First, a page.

The photos on this page are of the Fürstengrube sub camp of Lager Süd. This was where Sam was barracked after he left Auschwitz II (Birkenau) to work at the Fürstengrube mine, which was a short walk up the road from Lager Süd. The Nazis established this complex in the summer of 1942 at the Fürstengrube hard coal mine in the town of Wesola (Wessolla) near Myslowice (Myslowitz), approximately 30 kilometers (19 mi) from Auschwitz concentration camp. The mine, which IG Farbenindustrie AG acquired in February 1941, was to supply hard coal for the IG Farben factory at Monowitz concentration camp which was close by.


Mainly Jews, including Sam, rebuilt the mine at Fürstengrube and they also built the barracks at Lager Süd which was initially just plotted out with barbed wire. Even though the camp's Commandant, Max Schmidt (who took over from Hauptscharführer Moll) was officially in charge of the camp, the real man in charge was in fact Oberkapo Hermann Joseph (see below). Recent examination of testimonies found in the Auschwitz archive by Philip Appleby, Dr. David Fligg and Dr. Adrian Holt have exposed Joseph as being an astoundingly brutal Oberkapo. There are many testimonies to Hermann's merciless and ruthless actions that Appleby, Fligg and Holt have only just rediscovered after over 60 years of gathering dust in the Auschwitz archive, they have never been seen in recent times.


The source for most of the photos below are from the collection of a local miner named Jacek Zajac who currently (2013) works in the mine at Fürstengrube and is also a keen amateur historian.

Lager Sud at Fürstengrube. This picture was taken shortly after the war and shows one of the walls of the camp that has since been demolished. Sam was one of the brick layers that built this wall.

This is a contemporary photo of Lager Süd near the Fürstengrube mine, taken in 1944.

This photo was taken by Philip Appleby on April 10 2013 and is taken from exactly the same position as photo 2 (above). It shows that the front wall of Lager Süd which is parallel with the rail line still stands today. Trees have now grown along the side of this wall, which is the only wall of the complex that still exists.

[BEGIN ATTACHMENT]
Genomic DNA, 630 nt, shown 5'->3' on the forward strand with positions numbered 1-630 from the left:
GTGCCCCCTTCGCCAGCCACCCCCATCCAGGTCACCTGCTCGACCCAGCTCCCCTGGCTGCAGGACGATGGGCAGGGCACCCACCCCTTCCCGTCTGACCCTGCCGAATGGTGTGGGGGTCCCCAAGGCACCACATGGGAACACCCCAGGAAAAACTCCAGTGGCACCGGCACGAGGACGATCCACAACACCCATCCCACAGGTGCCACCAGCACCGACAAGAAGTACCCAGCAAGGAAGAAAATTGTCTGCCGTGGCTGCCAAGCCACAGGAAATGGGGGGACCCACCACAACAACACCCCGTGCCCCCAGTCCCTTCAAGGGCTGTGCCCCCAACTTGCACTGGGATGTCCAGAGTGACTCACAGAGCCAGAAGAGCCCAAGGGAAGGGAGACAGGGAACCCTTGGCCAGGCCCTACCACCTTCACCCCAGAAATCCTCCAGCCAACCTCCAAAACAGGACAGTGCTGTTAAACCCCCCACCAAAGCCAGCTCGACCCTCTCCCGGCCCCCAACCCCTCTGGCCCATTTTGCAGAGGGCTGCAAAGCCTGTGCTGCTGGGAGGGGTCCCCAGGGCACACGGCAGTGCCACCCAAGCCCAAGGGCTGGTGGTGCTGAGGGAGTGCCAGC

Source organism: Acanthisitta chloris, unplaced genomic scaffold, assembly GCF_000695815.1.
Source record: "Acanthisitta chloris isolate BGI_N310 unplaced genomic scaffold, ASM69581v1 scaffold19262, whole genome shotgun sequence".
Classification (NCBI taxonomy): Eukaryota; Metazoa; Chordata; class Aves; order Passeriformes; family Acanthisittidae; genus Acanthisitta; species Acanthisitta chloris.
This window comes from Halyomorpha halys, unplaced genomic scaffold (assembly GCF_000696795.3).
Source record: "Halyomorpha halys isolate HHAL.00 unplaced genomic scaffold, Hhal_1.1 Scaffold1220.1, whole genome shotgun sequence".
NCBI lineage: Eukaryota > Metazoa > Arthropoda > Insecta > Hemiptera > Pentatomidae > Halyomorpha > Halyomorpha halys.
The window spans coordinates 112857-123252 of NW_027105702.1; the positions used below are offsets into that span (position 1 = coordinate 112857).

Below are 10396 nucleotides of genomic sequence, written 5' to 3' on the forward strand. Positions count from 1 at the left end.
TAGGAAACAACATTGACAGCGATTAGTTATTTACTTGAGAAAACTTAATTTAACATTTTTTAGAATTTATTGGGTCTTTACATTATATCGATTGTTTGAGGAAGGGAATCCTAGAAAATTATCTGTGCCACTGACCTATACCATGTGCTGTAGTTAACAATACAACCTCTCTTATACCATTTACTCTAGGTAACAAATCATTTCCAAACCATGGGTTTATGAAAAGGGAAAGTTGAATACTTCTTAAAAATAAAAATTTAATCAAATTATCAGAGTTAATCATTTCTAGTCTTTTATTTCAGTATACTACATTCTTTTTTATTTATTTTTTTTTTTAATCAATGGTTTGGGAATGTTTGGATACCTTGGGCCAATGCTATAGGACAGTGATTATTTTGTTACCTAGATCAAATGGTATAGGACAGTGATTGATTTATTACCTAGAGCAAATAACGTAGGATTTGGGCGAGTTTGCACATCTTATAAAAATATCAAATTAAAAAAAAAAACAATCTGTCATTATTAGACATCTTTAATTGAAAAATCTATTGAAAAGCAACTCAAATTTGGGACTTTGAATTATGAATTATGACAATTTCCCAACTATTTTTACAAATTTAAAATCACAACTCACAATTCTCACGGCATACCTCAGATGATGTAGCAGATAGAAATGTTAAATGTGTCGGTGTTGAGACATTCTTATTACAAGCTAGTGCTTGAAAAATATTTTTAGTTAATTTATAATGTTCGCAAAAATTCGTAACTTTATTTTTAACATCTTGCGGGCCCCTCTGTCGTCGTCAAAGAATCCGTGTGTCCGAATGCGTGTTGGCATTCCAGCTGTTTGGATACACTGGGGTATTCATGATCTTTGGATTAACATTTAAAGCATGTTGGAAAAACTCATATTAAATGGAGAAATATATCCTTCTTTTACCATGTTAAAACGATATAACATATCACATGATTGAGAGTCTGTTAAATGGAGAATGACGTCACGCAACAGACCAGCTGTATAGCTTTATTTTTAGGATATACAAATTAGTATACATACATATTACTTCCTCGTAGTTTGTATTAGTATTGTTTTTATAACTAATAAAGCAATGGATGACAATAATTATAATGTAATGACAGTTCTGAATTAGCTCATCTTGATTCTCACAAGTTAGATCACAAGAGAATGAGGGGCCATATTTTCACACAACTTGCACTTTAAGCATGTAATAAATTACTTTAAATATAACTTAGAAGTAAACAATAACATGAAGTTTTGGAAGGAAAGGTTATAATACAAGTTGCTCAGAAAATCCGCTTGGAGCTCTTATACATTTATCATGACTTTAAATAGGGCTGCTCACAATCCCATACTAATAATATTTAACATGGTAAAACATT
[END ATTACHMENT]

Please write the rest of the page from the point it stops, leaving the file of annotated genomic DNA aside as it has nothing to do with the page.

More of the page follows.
Here is a clearer photo of the outer side of existing wall of Lager Süd (parallel with the rail line) taken by Philip Appleby.

The inner side of the existing wall of Lager Süd. Photo taken by Philip Appleby.

This photo was taken shortly after the war and shows part of the long wooden barracks housing the camp office, Hermann Joseph's office, the dental station, theatre and penalty room. This wooden building was situated by the front entrance.

This is the front entrance of Lager Süd. This picture was taken shortly after the war.

This is a drawing of what the entrance of Lager Süd was like during the time of it's operation.

This picture is of the large brick built barracks in Lager Süd. This was where Sam slept. This picture was taken in the mid 1960s on the day of it's demolition, so it is very lucky that we have a picture of this building.

The front wall at Lager Süd facing the rail line. The entrance gate is not seen in this picture, but it would have been the next feature just outside the frame of this photo on the left. Notice the two grates in the wall at the centre of this photo.

This is a recent picture taken by Philip Appleby of the two grates in the front wall at Lager Süd which are clearly still there.

This is the only partially surviving watch tower that still stands at Lager Süd. It is the same tower in picture 2 (above). Notice that the first storey has been demolished.

Another view of the only surviving watch tower at Lager Süd.

It is still possible to venture inside the watch tower at Lager Süd.

This is a photo of the same watchtower taken in the 1960s before the upper storey was demolished.

The inside of the watch tower.

This is an original Nazi metal entry pass clearance into the camps and mines of Fürstengrube. This was found by local historian Jacek Zajac with his metal detector.

Original buildings at the coalface of the Fürstengrube mine. Lager Süd is situated just down the road from here.

The original bath house where prisoners cleaned up after they surfaced from the mine.

Another photo of the wall of Lager Süd that faces the rail line. This clearly shows the two grates in the wall. Picture taken by Dr. Adrian Holt.

Another view of Lager Süd's partially surviving watch tower as seen from the outside of the camp. Picture taken by Dr. Adrian Holt.

                                                       Furstengrube Fire Pool.


This is a very rare contemporary photograph of the pool that Sam helped to build in the Furstengrube mining camp for the storage of water to put out fires. This was the pool where Otto Moll shot a prisoner, as described in Sam's book. In the photo are various SS officers including Oberscharfuhrer Max Schmidt sitting on the edge of the pool with his legs in the water.


This picture was taken shortly after our liberation in 1945. Henry Bawnik (Herzko) Left, Kapo Hersh Goldberg (Seated). The other two fellows in the picture are familiar to me from the Furstengrube camp but I can't remember their names. This picture has only recently been discovered.

This is a rare photograph of Hermann Joseph before the District Court in Ansbach 1947. This photo came to light after I had written my book, else it would have been included.